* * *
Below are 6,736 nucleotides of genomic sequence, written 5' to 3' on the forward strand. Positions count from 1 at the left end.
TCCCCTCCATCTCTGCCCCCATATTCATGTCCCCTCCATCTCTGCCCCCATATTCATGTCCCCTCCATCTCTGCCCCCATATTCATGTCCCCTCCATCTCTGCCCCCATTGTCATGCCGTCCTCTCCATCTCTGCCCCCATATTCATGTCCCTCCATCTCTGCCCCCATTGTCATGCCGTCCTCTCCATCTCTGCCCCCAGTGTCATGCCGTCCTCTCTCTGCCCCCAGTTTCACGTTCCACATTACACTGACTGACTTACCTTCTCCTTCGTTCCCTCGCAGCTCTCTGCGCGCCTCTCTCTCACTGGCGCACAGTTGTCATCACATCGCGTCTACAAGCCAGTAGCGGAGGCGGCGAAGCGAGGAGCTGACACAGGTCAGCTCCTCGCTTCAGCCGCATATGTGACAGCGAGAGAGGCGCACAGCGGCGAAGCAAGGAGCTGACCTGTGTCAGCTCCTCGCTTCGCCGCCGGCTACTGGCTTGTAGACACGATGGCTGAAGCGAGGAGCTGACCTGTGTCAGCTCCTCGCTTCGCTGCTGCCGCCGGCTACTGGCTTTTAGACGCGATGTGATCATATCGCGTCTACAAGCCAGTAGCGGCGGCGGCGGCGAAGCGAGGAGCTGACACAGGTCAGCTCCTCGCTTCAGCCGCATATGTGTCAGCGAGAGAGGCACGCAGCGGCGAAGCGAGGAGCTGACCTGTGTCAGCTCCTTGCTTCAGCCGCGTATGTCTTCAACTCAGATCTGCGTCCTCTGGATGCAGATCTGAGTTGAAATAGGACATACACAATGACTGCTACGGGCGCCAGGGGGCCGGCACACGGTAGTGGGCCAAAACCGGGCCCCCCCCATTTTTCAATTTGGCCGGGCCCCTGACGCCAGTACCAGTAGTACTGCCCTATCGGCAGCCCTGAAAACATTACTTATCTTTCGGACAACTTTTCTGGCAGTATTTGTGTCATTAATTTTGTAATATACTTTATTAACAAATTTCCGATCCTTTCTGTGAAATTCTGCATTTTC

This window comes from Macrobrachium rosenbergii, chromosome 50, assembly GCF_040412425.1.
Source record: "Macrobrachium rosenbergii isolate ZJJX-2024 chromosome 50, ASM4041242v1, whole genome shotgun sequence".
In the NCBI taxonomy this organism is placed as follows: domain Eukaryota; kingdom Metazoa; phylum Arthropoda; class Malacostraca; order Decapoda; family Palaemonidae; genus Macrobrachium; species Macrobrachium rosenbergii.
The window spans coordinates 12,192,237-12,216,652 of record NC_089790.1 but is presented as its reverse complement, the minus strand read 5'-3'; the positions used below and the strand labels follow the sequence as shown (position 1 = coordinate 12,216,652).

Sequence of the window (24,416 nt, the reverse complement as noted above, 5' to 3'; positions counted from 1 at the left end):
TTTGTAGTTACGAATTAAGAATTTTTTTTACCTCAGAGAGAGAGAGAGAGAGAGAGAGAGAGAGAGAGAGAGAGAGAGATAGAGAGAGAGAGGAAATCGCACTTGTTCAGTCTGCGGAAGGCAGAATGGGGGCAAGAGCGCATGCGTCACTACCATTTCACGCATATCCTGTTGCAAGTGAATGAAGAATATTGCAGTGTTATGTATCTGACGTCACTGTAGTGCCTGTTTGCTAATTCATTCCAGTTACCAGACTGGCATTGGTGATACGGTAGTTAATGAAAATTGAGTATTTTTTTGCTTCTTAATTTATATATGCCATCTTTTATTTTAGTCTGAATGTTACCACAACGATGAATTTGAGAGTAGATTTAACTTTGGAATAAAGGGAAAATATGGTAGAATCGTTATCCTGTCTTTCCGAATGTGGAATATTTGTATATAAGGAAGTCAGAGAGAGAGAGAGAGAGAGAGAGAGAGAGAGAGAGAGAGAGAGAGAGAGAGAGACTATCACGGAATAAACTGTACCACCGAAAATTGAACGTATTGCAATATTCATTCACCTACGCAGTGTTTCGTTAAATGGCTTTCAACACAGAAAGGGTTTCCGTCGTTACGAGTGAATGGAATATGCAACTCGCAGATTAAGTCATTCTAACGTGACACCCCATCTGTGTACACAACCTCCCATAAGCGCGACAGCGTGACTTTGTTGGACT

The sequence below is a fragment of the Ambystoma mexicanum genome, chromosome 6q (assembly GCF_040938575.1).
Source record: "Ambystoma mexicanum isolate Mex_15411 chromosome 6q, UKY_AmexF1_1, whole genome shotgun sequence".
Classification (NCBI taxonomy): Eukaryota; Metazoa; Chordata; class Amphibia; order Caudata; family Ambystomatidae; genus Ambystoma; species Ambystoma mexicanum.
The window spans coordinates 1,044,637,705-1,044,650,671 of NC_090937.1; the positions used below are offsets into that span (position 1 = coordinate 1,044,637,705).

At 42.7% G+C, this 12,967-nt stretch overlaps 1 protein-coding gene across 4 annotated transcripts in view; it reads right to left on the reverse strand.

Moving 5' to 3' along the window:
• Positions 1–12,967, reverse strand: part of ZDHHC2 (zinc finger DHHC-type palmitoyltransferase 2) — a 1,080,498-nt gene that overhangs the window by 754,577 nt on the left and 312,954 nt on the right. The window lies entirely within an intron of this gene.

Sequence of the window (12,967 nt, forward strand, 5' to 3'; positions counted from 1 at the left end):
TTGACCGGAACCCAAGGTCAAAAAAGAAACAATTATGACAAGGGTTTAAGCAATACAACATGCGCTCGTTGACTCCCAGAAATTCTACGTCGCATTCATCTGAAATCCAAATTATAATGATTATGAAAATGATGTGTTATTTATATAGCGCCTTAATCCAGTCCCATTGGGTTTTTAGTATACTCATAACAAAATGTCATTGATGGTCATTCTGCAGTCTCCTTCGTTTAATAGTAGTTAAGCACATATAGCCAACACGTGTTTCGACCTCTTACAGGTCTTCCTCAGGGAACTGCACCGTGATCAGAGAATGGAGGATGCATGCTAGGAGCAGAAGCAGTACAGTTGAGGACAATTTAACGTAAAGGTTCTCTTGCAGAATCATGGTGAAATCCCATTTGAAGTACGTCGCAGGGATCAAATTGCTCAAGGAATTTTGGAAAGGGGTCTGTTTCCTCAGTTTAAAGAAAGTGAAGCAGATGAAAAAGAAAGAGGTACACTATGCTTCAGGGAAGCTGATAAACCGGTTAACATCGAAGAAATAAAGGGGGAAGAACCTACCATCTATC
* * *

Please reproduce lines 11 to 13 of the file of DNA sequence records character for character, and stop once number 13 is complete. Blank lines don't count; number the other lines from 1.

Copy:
Classification (NCBI taxonomy): Eukaryota; Metazoa; Chordata; class Amphibia; order Caudata; family Ambystomatidae; genus Ambystoma; species Ambystoma mexicanum.
The window spans coordinates 1,044,637,705-1,044,650,671 of NC_090937.1; the positions used below are offsets into that span (position 1 = coordinate 1,044,637,705).

At 42.7% G+C, this 12,967-nt stretch overlaps 1 protein-coding gene across 4 annotated transcripts in view; it reads right to left on the reverse strand.